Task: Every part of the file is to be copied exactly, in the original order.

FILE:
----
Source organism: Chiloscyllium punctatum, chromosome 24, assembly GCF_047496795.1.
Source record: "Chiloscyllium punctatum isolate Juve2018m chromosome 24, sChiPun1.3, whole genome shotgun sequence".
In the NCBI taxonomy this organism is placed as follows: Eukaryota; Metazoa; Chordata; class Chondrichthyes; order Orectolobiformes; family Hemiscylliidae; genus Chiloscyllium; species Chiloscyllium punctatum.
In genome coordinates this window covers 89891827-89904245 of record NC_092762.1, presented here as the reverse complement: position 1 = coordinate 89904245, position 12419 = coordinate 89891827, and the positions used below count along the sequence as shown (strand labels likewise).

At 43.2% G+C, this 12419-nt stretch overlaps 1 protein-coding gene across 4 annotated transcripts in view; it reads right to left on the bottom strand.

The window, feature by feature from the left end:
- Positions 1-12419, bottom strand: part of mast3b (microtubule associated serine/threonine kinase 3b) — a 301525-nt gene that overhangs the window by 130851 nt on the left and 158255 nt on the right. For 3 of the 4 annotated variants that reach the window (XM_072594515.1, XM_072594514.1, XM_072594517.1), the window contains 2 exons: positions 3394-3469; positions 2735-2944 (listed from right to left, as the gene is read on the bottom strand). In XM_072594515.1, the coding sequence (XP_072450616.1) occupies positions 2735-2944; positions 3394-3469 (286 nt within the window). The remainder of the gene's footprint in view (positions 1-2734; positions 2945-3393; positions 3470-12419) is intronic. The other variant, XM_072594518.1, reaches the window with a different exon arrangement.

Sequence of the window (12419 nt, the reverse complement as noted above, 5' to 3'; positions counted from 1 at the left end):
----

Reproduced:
Source organism: Chiloscyllium punctatum, chromosome 24, assembly GCF_047496795.1.
Source record: "Chiloscyllium punctatum isolate Juve2018m chromosome 24, sChiPun1.3, whole genome shotgun sequence".
In the NCBI taxonomy this organism is placed as follows: Eukaryota; Metazoa; Chordata; class Chondrichthyes; order Orectolobiformes; family Hemiscylliidae; genus Chiloscyllium; species Chiloscyllium punctatum.
In genome coordinates this window covers 89891827-89904245 of record NC_092762.1, presented here as the reverse complement: position 1 = coordinate 89904245, position 12419 = coordinate 89891827, and the positions used below count along the sequence as shown (strand labels likewise).

At 43.2% G+C, this 12419-nt stretch overlaps 1 protein-coding gene across 4 annotated transcripts in view; it reads right to left on the bottom strand.

The window, feature by feature from the left end:
- Positions 1-12419, bottom strand: part of mast3b (microtubule associated serine/threonine kinase 3b) — a 301525-nt gene that overhangs the window by 130851 nt on the left and 158255 nt on the right. For 3 of the 4 annotated variants that reach the window (XM_072594515.1, XM_072594514.1, XM_072594517.1), the window contains 2 exons: positions 3394-3469; positions 2735-2944 (listed from right to left, as the gene is read on the bottom strand). In XM_072594515.1, the coding sequence (XP_072450616.1) occupies positions 2735-2944; positions 3394-3469 (286 nt within the window). The remainder of the gene's footprint in view (positions 1-2734; positions 2945-3393; positions 3470-12419) is intronic. The other variant, XM_072594518.1, reaches the window with a different exon arrangement.

Sequence of the window (12419 nt, the reverse complement as noted above, 5' to 3'; positions counted from 1 at the left end):